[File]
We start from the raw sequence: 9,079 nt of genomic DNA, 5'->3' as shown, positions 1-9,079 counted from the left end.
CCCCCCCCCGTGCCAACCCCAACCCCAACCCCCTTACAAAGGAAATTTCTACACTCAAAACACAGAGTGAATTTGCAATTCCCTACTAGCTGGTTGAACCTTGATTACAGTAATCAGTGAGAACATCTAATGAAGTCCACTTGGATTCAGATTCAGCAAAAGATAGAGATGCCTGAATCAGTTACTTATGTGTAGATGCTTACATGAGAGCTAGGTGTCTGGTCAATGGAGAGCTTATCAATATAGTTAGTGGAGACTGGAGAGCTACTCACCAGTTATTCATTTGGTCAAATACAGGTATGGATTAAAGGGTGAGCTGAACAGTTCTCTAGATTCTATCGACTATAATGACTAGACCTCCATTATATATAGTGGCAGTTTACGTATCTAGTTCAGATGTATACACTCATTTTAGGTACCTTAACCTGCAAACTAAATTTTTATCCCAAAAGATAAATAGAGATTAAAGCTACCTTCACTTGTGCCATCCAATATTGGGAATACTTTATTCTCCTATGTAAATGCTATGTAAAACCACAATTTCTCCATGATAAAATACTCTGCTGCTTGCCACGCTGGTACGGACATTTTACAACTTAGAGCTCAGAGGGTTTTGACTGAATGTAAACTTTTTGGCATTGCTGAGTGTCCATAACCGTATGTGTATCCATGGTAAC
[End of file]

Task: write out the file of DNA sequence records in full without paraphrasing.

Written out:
We start from the raw sequence: 9,079 nt of genomic DNA, 5'->3' as shown, positions 1-9,079 counted from the left end.
CCCCCCCCCGTGCCAACCCCAACCCCAACCCCCTTACAAAGGAAATTTCTACACTCAAAACACAGAGTGAATTTGCAATTCCCTACTAGCTGGTTGAACCTTGATTACAGTAATCAGTGAGAACATCTAATGAAGTCCACTTGGATTCAGATTCAGCAAAAGATAGAGATGCCTGAATCAGTTACTTATGTGTAGATGCTTACATGAGAGCTAGGTGTCTGGTCAATGGAGAGCTTATCAATATAGTTAGTGGAGACTGGAGAGCTACTCACCAGTTATTCATTTGGTCAAATACAGGTATGGATTAAAGGGTGAGCTGAACAGTTCTCTAGATTCTATCGACTATAATGACTAGACCTCCATTATATATAGTGGCAGTTTACGTATCTAGTTCAGATGTATACACTCATTTTAGGTACCTTAACCTGCAAACTAAATTTTTATCCCAAAAGATAAATAGAGATTAAAGCTACCTTCACTTGTGCCATCCAATATTGGGAATACTTTATTCTCCTATGTAAATGCTATGTAAAACCACAATTTCTCCATGATAAAATACTCTGCTGCTTGCCACGCTGGTACGGACATTTTACAACTTAGAGCTCAGAGGGTTTTGACTGAATGTAAACTTTTTGGCATTGCTGAGTGTCCATAACCGTATGTGTATCCATGGTAAC